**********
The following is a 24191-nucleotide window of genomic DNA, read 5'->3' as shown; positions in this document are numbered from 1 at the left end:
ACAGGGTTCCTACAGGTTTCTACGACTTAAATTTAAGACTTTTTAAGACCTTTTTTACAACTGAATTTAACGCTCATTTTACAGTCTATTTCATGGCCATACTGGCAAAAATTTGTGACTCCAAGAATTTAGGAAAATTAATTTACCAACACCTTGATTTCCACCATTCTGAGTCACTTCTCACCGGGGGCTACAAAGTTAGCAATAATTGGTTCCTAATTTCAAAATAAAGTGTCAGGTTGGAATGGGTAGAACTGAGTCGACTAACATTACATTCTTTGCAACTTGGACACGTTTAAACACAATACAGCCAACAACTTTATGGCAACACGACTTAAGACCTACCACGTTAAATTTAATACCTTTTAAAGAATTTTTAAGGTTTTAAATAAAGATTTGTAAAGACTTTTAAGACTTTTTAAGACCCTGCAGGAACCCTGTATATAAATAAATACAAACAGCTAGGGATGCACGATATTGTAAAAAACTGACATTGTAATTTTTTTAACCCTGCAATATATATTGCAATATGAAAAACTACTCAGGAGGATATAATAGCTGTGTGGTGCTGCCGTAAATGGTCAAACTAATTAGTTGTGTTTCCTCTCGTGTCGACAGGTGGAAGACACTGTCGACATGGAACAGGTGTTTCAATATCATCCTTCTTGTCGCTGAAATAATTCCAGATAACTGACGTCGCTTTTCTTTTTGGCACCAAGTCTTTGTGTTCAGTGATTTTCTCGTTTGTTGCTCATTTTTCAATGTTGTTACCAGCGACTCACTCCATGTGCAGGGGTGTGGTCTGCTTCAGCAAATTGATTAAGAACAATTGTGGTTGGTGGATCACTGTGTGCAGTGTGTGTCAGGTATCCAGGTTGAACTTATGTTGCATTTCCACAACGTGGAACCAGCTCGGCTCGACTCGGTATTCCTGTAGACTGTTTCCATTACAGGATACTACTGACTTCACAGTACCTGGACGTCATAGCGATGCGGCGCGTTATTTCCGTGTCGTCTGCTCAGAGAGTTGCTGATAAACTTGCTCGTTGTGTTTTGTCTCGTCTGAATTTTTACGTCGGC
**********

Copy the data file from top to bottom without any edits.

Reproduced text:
The following is a 24191-nucleotide window of genomic DNA, read 5'->3' as shown; positions in this document are numbered from 1 at the left end:
ACAGGGTTCCTACAGGTTTCTACGACTTAAATTTAAGACTTTTTAAGACCTTTTTTACAACTGAATTTAACGCTCATTTTACAGTCTATTTCATGGCCATACTGGCAAAAATTTGTGACTCCAAGAATTTAGGAAAATTAATTTACCAACACCTTGATTTCCACCATTCTGAGTCACTTCTCACCGGGGGCTACAAAGTTAGCAATAATTGGTTCCTAATTTCAAAATAAAGTGTCAGGTTGGAATGGGTAGAACTGAGTCGACTAACATTACATTCTTTGCAACTTGGACACGTTTAAACACAATACAGCCAACAACTTTATGGCAACACGACTTAAGACCTACCACGTTAAATTTAATACCTTTTAAAGAATTTTTAAGGTTTTAAATAAAGATTTGTAAAGACTTTTAAGACTTTTTAAGACCCTGCAGGAACCCTGTATATAAATAAATACAAACAGCTAGGGATGCACGATATTGTAAAAAACTGACATTGTAATTTTTTTAACCCTGCAATATATATTGCAATATGAAAAACTACTCAGGAGGATATAATAGCTGTGTGGTGCTGCCGTAAATGGTCAAACTAATTAGTTGTGTTTCCTCTCGTGTCGACAGGTGGAAGACACTGTCGACATGGAACAGGTGTTTCAATATCATCCTTCTTGTCGCTGAAATAATTCCAGATAACTGACGTCGCTTTTCTTTTTGGCACCAAGTCTTTGTGTTCAGTGATTTTCTCGTTTGTTGCTCATTTTTCAATGTTGTTACCAGCGACTCACTCCATGTGCAGGGGTGTGGTCTGCTTCAGCAAATTGATTAAGAACAATTGTGGTTGGTGGATCACTGTGTGCAGTGTGTGTCAGGTATCCAGGTTGAACTTATGTTGCATTTCCACAACGTGGAACCAGCTCGGCTCGACTCGGTATTCCTGTAGACTGTTTCCATTACAGGATACTACTGACTTCACAGTACCTGGACGTCATAGCGATGCGGCGCGTTATTTCCGTGTCGTCTGCTCAGAGAGTTGCTGATAAACTTGCTCGTTGTGTTTTGTCTCGTCTGAATTTTTACGTCGGC